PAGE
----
- Sharapova Tops Forbes List of Best Paid Female Athletes
- Sharapova Dumps ‘Legend’ Connors as Coach — Media
- Sharapova Suffers Shock Wimbledon Exit
- Tennis: Sharapova Pulled Out of Rome to Boost French Open Chances
- Russia's Tennis Ace Sharapova Makes Stuttgart Final
MOSCOW, August 20 (RIA Novosti) - Embattled Russian tennis superstar Maria Sharapova has asked a US court to legally change her last name to Sugarpova during the upcoming US Open tournament, to promote her brand of sweets, The Times reported Tuesday.
Sharapova, 26, has filed a petition with the Supreme Court of Florida, where she resides, to allow her a temporary name change for the two-week duration of the last Grand Slam event of the year, The Times said.
A pair of red lips -- the symbol of her candies – will be printed on some part of her tournament attire, the paper added.
In addition to the court’s ruling in Sharapova’s favor, the use of Sugarpova will require approval of the US Open organizers before it can be displayed during the tournament.
Sugarpova line of candies launched worldwide in 2013 through IT'SUGAR and Selfridges stores. The line currently consists of 12 different flavors that range from Flirty, to Smitten Sour, to Splashy.
Sharapova, who has topped the Forbes list of highest-earning female athletes for the ninth-straight year, raking in $29 million over the last 12 months, previously said she had plans to expand the Sugarpova brand to include cosmetics, fashion and other accessories.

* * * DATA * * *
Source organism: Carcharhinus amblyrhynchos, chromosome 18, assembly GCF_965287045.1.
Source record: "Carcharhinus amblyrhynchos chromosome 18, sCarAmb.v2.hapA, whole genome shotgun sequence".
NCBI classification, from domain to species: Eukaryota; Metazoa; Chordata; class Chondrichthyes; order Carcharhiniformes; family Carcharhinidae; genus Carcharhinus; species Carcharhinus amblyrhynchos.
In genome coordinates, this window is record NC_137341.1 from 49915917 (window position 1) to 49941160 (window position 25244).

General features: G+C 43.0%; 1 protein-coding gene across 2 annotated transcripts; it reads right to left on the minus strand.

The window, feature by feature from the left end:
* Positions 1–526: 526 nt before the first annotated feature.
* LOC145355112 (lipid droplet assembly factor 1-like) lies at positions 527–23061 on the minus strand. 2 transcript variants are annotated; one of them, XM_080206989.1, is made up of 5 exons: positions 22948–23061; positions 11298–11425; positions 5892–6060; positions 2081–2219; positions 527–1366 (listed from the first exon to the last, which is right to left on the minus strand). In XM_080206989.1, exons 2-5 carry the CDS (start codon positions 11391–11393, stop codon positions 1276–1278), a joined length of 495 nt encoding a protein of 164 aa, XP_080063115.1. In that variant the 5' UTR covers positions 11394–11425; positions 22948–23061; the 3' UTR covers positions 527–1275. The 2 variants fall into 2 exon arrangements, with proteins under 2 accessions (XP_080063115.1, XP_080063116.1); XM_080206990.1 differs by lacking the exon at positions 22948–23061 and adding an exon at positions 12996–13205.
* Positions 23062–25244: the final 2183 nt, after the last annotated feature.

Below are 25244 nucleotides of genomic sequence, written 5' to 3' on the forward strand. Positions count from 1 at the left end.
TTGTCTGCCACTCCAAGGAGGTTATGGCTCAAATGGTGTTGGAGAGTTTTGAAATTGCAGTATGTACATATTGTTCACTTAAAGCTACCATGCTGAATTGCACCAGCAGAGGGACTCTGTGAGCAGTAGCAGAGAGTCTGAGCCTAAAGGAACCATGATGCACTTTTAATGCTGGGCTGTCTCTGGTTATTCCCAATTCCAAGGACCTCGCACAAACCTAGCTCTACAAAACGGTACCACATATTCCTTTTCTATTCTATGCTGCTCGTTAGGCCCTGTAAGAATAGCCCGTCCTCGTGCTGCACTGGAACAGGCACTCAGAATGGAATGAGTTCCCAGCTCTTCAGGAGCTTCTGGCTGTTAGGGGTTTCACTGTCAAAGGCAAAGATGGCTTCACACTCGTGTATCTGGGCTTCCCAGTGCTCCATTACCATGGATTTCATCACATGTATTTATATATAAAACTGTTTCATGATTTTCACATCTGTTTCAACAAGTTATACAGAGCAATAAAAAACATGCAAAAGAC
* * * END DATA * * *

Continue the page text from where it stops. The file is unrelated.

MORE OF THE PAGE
Her success on courts, however, has been overshadowed by this year’s early elimination from Wimbledon and a loss to American Sloane Stephens at the Western and Southern Open in Cincinnati earlier in August.
She currently holds the third place in Women’s Tennis Association rankings tailing US superstar Serena Williams and Belarusian player Victoria Azarenka.
Add to blog
You may place this material on your blog by copying the link.
Image Galleries: Removing Protesters’ Barricades in Kiev
Infographics: First Russian Smartphone
Some people are trying to make the reality in Russia at least a bit more humane. The amnesty should apply not only to persons involved in high-profile cases, but also to individuals who are not as well-known. It is better to set free at least some of the individuals who deserve to be released than no one at all.